The Attacker Pips-Out Penholder, Traditional Style

Newgy Robo-Pong

Constant changes in equipment, gluing methods, and training methods have had a large effect on the evolution of styles within our sport. The decade of the nineties has seen the decline of two styles, the passive chopper and the passive half-distance topspin player. In their place, a stronger more balanced attacking style has emerged, the All-Round Attacker. This can be seen in both shakehands and penholder versions, with the penholder version incorporating the new reverse penholder backhand loop technique. Recently, the switch to the 40mm ball has changed both stroke techniques and tactics; and even now, playing styles are evolving quickly to take full advantage of the new balls playing characteristics. Table Tennis is an ever-evolving sport that requires both coaches and players to constantly update their knowledge.

The purpose of this article is to examine the eight styles currently in use at the World Class Level. If you are uncertain of your style or wish to better identify which style is best for you, then please read What Style Should You Play. These styles include:

  1. The Attacker, Pips-Out Penholder, Traditional Style
  2. The Attacker, Shakehands Hitter
  3. The Attacker, Inverted Looper
  4. The Attacker, All-Round
  5. The Counter Driver
  6. The Mid-Distance Aggressive Looper
  7. The Attacking Chopper
  8. The Close-to-the-Table Defender

This series of articles will provide you with the strengths and weaknesses of each style, along with some suggested robot drills to help you develop your game. In reading the descriptions you may find that your personal style will have attributes from more than one. However, you should be able to recognize your dominant style ("A" style) and your secondary style ("B" style). Each article will also give you some suggestions on tactics to use against the other styles of play. Hopefully the style descriptions will serve as a guide in analyzing your own.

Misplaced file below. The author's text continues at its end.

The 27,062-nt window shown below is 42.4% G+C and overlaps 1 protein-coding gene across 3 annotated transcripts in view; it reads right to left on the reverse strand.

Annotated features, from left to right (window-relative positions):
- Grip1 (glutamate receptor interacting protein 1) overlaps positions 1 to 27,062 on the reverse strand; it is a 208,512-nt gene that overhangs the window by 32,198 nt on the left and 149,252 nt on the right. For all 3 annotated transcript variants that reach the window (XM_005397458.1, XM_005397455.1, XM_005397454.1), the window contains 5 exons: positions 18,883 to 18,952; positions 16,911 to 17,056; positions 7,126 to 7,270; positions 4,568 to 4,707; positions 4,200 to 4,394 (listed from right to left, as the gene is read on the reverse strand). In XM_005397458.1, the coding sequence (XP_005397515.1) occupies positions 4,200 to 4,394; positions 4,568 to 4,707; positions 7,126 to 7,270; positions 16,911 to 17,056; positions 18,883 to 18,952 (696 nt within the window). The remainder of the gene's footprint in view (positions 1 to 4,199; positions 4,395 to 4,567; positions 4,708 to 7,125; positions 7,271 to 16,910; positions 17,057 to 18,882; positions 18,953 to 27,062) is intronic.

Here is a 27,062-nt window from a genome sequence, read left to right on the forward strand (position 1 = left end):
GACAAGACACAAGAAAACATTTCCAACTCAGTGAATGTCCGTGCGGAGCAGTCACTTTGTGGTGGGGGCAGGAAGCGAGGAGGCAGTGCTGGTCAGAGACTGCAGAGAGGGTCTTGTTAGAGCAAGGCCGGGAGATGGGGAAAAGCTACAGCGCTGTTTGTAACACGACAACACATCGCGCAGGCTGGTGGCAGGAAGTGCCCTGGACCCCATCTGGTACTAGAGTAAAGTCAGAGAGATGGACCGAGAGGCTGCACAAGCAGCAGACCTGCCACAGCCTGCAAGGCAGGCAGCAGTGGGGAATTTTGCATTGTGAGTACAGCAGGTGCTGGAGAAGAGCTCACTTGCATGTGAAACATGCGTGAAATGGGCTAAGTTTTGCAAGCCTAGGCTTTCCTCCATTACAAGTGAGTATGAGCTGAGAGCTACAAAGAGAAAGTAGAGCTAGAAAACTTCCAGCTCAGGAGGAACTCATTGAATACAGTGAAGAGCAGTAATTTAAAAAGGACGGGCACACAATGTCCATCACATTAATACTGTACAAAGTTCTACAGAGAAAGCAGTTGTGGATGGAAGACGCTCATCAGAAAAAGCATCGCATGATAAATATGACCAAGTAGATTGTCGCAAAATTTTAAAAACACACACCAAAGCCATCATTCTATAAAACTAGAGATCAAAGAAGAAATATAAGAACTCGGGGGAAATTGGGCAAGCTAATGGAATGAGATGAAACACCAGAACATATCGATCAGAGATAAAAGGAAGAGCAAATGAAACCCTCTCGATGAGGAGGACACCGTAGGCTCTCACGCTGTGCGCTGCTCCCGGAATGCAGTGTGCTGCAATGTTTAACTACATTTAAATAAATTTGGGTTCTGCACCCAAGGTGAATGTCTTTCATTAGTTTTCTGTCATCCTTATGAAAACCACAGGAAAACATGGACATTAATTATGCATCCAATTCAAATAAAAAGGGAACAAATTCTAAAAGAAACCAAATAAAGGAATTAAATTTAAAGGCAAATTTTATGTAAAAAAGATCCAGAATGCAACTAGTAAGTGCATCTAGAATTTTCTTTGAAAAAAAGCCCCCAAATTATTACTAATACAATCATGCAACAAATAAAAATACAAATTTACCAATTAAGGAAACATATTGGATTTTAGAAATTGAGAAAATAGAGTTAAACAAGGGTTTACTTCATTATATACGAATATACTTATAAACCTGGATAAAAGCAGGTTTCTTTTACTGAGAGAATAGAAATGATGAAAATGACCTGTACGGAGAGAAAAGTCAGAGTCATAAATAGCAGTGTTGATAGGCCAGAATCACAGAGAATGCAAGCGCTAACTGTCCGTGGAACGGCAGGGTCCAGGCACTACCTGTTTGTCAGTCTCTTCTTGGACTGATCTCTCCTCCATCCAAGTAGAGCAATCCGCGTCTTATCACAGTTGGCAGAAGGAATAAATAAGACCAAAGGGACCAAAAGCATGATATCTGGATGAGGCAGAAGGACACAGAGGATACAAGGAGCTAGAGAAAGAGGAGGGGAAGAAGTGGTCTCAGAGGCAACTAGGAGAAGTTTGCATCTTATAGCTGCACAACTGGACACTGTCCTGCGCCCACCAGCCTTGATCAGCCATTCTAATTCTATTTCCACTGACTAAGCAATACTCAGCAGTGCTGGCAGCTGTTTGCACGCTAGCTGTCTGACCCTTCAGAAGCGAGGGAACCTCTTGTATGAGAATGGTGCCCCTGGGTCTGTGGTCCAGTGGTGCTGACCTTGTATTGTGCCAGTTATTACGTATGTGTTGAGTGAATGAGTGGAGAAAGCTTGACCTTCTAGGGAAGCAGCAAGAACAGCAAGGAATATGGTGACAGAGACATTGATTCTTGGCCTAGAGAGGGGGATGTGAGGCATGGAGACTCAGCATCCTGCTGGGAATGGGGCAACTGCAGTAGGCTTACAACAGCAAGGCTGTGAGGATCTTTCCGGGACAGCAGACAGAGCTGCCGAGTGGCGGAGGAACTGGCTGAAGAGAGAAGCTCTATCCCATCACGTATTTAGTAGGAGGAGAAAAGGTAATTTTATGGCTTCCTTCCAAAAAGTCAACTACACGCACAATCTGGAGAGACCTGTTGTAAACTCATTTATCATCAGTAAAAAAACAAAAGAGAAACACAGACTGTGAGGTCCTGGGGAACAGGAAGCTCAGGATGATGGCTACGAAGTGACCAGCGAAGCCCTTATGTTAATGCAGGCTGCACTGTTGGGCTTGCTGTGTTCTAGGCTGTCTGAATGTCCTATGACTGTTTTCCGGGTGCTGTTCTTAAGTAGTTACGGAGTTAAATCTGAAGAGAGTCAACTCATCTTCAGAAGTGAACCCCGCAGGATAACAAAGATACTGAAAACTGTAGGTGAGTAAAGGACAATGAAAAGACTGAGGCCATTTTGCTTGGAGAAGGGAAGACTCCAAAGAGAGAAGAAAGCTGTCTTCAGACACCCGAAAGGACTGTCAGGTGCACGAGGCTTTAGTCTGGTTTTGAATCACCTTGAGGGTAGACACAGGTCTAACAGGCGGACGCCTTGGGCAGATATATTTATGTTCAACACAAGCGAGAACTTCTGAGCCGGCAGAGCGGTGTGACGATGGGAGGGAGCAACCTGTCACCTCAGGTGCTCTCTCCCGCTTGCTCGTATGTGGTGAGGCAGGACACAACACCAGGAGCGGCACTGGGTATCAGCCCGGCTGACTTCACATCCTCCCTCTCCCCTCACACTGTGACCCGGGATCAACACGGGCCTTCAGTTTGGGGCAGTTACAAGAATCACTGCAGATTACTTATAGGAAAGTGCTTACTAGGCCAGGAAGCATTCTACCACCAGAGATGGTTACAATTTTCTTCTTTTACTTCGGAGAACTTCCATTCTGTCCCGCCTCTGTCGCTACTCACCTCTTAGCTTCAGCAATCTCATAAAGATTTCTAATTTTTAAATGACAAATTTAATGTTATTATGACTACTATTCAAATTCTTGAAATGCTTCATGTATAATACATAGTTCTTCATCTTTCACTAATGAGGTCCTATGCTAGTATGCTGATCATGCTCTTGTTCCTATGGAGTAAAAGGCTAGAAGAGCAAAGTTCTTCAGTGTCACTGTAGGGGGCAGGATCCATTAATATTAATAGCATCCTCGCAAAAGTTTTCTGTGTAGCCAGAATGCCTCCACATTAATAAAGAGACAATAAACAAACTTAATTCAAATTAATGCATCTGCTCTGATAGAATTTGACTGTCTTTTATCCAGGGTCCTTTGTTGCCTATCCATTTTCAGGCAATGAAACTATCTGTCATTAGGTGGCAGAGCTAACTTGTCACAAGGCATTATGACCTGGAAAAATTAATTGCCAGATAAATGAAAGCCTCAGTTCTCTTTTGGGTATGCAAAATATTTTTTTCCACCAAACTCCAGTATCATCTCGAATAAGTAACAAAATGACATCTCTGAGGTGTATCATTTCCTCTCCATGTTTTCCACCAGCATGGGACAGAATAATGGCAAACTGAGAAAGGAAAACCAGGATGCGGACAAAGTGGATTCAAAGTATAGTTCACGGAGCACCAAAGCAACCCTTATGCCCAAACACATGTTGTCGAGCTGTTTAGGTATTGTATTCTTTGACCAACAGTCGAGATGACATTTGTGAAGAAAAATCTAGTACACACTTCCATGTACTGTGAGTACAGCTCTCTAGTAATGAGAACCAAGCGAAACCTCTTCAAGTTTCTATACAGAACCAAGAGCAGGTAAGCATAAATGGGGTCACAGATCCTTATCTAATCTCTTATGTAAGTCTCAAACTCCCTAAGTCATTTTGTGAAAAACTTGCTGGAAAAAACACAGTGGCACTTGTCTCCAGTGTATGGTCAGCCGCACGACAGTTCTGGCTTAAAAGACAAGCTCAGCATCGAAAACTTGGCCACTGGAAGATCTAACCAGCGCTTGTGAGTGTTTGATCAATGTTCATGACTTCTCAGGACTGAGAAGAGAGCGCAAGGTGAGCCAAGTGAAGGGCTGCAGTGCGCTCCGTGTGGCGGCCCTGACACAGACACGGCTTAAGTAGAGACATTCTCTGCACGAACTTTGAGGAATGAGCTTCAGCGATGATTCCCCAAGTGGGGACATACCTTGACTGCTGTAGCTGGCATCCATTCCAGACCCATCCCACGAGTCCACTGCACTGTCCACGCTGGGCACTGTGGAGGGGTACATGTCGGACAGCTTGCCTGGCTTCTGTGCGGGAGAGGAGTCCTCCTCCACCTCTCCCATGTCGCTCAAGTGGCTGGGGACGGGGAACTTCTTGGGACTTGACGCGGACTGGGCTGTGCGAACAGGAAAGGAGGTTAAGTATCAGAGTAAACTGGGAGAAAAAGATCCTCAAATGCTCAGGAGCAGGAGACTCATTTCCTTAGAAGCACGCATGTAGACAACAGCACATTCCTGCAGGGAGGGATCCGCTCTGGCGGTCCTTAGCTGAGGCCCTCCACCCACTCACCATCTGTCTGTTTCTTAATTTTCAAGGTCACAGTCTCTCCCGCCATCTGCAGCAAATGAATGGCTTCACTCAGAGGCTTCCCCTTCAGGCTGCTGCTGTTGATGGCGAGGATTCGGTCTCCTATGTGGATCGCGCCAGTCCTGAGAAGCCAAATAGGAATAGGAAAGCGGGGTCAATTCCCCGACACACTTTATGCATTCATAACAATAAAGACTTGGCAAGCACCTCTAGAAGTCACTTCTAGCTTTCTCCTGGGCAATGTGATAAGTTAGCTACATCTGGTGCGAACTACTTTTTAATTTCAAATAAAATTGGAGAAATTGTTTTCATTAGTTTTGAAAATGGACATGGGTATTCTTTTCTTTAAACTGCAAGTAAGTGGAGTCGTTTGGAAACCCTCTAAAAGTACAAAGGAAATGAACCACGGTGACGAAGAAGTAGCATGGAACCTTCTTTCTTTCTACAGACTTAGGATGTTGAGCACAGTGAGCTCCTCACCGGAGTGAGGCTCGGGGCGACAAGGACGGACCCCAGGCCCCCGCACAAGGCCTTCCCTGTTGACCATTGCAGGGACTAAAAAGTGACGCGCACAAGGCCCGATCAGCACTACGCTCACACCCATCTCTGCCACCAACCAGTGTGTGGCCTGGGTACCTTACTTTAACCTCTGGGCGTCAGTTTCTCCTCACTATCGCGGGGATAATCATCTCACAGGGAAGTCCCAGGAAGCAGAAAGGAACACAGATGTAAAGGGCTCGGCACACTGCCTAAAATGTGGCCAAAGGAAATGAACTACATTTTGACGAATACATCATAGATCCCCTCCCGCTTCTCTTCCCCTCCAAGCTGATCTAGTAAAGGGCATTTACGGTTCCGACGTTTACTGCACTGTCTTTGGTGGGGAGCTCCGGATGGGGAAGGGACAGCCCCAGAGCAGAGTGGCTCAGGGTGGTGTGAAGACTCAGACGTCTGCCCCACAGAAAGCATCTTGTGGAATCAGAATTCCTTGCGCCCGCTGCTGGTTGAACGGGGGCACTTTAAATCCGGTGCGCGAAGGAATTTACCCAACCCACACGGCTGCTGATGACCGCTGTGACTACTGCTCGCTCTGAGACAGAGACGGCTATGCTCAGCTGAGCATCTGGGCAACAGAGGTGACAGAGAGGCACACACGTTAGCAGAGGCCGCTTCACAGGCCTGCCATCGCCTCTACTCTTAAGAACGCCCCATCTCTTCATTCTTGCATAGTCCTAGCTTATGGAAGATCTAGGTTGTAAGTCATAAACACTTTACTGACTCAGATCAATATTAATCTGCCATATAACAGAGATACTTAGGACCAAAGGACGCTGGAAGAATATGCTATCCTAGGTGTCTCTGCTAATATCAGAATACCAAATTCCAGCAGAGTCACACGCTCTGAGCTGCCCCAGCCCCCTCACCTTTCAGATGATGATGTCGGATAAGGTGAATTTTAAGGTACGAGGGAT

Attacker Pips-Out Penholder, Traditional Style

Pips-Out Penholder Attackers generally stand within three feet of the table. The contact point on all strokes is as early as possible top of the bounce or rising. This is a forehand-dominated style with the player exhibiting a strong, quick pivot move to use the forehand from the backhand side. The Pips-Out Penholder wants to end points quickly and keeps great time pressure on his/her opponents, forcing many errors. This style has benefited from the new 40mm ball and the subsequent loss of about 10 % spin on their opponents loops.

  • Quick pivot to use forehand from backhand corner.
  • Strong forehand kills.
  • Good forehand topspin against long underspin balls.
  • Driving blocks from backhand side.
  • Good short game.
  • Excellent serve and return game.
  • Very quick gives opponent very little time to react.
  • Smooth transition from forehand to backhand no switchpoint weakness
  • Return of long serves with the backhand.
  • Backhand block against slow heavy loops.
  • When forced wide to the forehand, this style has difficulty recovering and protecting the backhand side.
  • Backhand open against long underspin.
Suggested Robot Drills
Tactics Against Other Styles
Against the Attacker Shakehands Hitter